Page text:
Due for release on September 22 is 'Callas Remastered: The Complete Studio Recordings', a 69-disc Warner Classics box-set produced as the result of a major remastering project to transfer the original tapes to 24-bit/96kHz digital sound.
Containing 26 operas and 13 recital albums, and the subject of a major feature in Gramophone’s 2014 Awards issue, on sale now, the Callas project will also be available as 24-bit/96kHz downloads from the Bowers & Wilkins Society of Sound, exclusively from Monday (September 22) until October 5.
The new set encompasses all the studio recordings Callas made for both EMI/Columbia and the Italian label Cetra between 1949 and 1969, and while these recordings have previously been remastered at CD quality, remastering engineer Allan Ramsay explains that this is the first time the tapes have been remastered at 24-bit/96kHz ‘beyond CD’ quality: ‘What this means is we’ve now got more high-frequency content and better definition to the sound.
‘We’ve been so careful in this project not to tamper, just to remove technical faults…for example, to reduce the rumble from a passing tube train at the Kingsway Hall, even remove the noise of a motorbike outside La Scala, Vespas going past and you can hear this noise which is terrible, it’s louder than the singing in some cases. With the technology we have now, we can reduce this noise and give the sound of the voice without interference.’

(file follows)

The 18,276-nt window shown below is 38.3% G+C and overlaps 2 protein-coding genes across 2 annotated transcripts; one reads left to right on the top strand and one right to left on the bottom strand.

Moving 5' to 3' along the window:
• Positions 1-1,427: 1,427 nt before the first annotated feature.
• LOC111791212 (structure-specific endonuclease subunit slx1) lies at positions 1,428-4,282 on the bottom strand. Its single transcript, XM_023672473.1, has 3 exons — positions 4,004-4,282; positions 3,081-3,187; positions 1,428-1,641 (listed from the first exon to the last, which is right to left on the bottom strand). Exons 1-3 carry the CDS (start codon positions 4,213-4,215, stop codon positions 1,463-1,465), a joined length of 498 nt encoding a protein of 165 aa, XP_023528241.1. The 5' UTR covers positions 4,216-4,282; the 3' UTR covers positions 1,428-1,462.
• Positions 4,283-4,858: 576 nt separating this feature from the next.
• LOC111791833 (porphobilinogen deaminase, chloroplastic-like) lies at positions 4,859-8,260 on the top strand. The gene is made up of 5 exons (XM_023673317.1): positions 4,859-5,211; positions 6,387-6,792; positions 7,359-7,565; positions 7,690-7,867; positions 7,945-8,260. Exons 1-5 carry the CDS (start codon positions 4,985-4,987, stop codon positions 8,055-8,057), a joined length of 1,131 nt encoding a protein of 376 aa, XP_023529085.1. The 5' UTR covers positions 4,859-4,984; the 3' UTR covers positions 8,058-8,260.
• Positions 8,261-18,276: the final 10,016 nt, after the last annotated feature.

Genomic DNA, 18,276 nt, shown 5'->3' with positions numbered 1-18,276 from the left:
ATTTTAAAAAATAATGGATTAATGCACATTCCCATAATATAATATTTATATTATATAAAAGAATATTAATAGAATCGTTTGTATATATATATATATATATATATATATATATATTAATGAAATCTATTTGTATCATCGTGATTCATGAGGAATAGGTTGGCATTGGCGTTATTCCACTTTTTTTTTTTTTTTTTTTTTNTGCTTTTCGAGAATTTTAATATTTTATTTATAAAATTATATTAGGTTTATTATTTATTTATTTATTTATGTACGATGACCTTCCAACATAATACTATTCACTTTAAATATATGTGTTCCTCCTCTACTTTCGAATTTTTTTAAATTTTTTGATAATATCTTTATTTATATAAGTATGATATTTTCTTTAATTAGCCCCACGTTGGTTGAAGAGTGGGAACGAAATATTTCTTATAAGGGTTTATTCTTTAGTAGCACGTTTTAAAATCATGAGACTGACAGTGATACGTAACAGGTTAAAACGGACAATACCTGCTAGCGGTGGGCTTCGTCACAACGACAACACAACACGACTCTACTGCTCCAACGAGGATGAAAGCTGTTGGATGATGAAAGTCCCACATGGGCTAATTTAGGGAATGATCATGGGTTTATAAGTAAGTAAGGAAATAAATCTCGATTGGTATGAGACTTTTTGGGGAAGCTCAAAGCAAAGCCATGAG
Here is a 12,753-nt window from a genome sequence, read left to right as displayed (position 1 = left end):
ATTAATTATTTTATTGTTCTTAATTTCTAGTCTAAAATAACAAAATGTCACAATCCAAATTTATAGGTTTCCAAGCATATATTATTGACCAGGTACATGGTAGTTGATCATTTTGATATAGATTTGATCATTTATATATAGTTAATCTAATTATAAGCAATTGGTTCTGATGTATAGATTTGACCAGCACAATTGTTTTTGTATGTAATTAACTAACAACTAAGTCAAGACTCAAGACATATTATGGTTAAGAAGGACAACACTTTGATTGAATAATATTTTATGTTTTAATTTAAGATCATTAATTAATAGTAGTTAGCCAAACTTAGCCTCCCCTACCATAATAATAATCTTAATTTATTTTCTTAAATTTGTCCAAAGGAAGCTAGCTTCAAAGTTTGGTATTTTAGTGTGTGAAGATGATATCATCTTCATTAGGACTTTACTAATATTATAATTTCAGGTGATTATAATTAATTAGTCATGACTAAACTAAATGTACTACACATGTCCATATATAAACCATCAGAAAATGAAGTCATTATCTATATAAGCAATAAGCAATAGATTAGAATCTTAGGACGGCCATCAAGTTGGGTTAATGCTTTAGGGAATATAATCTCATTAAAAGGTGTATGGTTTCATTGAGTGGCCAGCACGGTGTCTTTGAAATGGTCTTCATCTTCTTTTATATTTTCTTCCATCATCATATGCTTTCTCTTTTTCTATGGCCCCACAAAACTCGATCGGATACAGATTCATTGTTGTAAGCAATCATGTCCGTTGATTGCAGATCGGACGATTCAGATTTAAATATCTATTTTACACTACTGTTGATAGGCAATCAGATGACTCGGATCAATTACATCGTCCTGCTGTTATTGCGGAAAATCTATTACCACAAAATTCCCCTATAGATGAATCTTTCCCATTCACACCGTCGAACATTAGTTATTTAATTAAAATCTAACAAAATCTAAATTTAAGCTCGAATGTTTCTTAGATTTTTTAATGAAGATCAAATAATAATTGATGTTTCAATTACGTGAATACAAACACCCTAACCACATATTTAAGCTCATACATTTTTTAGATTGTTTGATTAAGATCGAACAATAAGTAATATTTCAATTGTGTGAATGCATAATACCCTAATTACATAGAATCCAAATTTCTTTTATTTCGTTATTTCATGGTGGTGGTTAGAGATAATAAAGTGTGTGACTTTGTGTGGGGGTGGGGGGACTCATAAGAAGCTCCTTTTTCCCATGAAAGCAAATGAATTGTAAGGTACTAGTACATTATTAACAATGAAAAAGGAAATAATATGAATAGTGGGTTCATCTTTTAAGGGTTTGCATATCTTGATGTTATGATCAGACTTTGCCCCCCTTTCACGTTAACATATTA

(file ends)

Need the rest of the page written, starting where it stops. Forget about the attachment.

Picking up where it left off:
The remastering was carried out at London’s Abbey Road Studios with Bowers & Wilkins 800 Series speakers used throughout the process. The Worthing-based speaker company has a relationship with the studios going back more than a quarter of a century. Abbey Road engineer Andy Walters says that, for a project like this, ‘It’s obviously important that the monitoring speakers and room acoustics of a remastering room are superb: Bowers & Wilkins speakers don’t flatter or compliment the sound, but give a complete, true response.
‘This means we can hear exactly what problems might exist on an original master recording and then be afforded the opportunity to put them right, using our state-of-the-art technology.’
‘Callas Remastered: The Complete Studio Recordings’ contains at least one complete recording (in certain cases two recordings) of all Callas’s most famous stage roles, with the exception of Anna Bolena, though the lengthy final scene of that opera features on the recital ‘Mad Scenes’. The collection also contains complete recordings of operas she sang on stage more rarely – or even never at all – such as Manon Lescaut and Carmen.